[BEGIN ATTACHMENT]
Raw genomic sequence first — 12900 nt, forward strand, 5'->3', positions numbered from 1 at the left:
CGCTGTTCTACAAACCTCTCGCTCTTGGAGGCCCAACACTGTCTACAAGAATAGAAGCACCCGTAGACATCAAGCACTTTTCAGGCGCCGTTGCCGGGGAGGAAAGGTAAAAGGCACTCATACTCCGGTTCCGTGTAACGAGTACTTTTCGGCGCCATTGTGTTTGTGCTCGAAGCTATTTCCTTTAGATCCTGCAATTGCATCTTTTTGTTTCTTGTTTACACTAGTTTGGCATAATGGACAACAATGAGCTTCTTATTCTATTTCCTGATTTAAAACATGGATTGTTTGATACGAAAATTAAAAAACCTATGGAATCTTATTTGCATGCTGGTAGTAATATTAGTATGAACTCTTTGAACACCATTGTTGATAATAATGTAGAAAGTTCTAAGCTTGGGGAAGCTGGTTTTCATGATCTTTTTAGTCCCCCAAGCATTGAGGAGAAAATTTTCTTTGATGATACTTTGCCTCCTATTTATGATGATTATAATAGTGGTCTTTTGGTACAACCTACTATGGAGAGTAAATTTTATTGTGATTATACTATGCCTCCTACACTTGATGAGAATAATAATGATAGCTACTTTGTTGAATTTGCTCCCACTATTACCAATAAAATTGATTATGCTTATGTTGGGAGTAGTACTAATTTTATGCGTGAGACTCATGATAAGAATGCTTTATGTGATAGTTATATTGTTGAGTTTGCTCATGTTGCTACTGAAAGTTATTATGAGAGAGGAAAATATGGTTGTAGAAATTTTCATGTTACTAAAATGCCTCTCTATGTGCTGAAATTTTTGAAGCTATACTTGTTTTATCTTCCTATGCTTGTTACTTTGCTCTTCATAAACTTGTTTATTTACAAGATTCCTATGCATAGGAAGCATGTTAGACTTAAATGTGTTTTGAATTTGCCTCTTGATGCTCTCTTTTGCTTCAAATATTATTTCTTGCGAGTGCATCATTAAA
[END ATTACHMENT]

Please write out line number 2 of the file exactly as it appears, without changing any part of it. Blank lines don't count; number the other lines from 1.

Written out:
CGCTGTTCTACAAACCTCTCGCTCTTGGAGGCCCAACACTGTCTACAAGAATAGAAGCACCCGTAGACATCAAGCACTTTTCAGGCGCCGTTGCCGGGGAGGAAAGGTAAAAGGCACTCATACTCCGGTTCCGTGTAACGAGTACTTTTCGGCGCCATTGTGTTTGTGCTCGAAGCTATTTCCTTTAGATCCTGCAATTGCATCTTTTTGTTTCTTGTTTACACTAGTTTGGCATAATGGACAACAATGAGCTTCTTATTCTATTTCCTGATTTAAAACATGGATTGTTTGATACGAAAATTAAAAAACCTATGGAATCTTATTTGCATGCTGGTAGTAATATTAGTATGAACTCTTTGAACACCATTGTTGATAATAATGTAGAAAGTTCTAAGCTTGGGGAAGCTGGTTTTCATGATCTTTTTAGTCCCCCAAGCATTGAGGAGAAAATTTTCTTTGATGATACTTTGCCTCCTATTTATGATGATTATAATAGTGGTCTTTTGGTACAACCTACTATGGAGAGTAAATTTTATTGTGATTATACTATGCCTCCTACACTTGATGAGAATAATAATGATAGCTACTTTGTTGAATTTGCTCCCACTATTACCAATAAAATTGATTATGCTTATGTTGGGAGTAGTACTAATTTTATGCGTGAGACTCATGATAAGAATGCTTTATGTGATAGTTATATTGTTGAGTTTGCTCATGTTGCTACTGAAAGTTATTATGAGAGAGGAAAATATGGTTGTAGAAATTTTCATGTTACTAAAATGCCTCTCTATGTGCTGAAATTTTTGAAGCTATACTTGTTTTATCTTCCTATGCTTGTTACTTTGCTCTTCATAAACTTGTTTATTTACAAGATTCCTATGCATAGGAAGCATGTTAGACTTAAATGTGTTTTGAATTTGCCTCTTGATGCTCTCTTTTGCTTCAAATATTATTTCTTGCGAGTGCATCATTAAA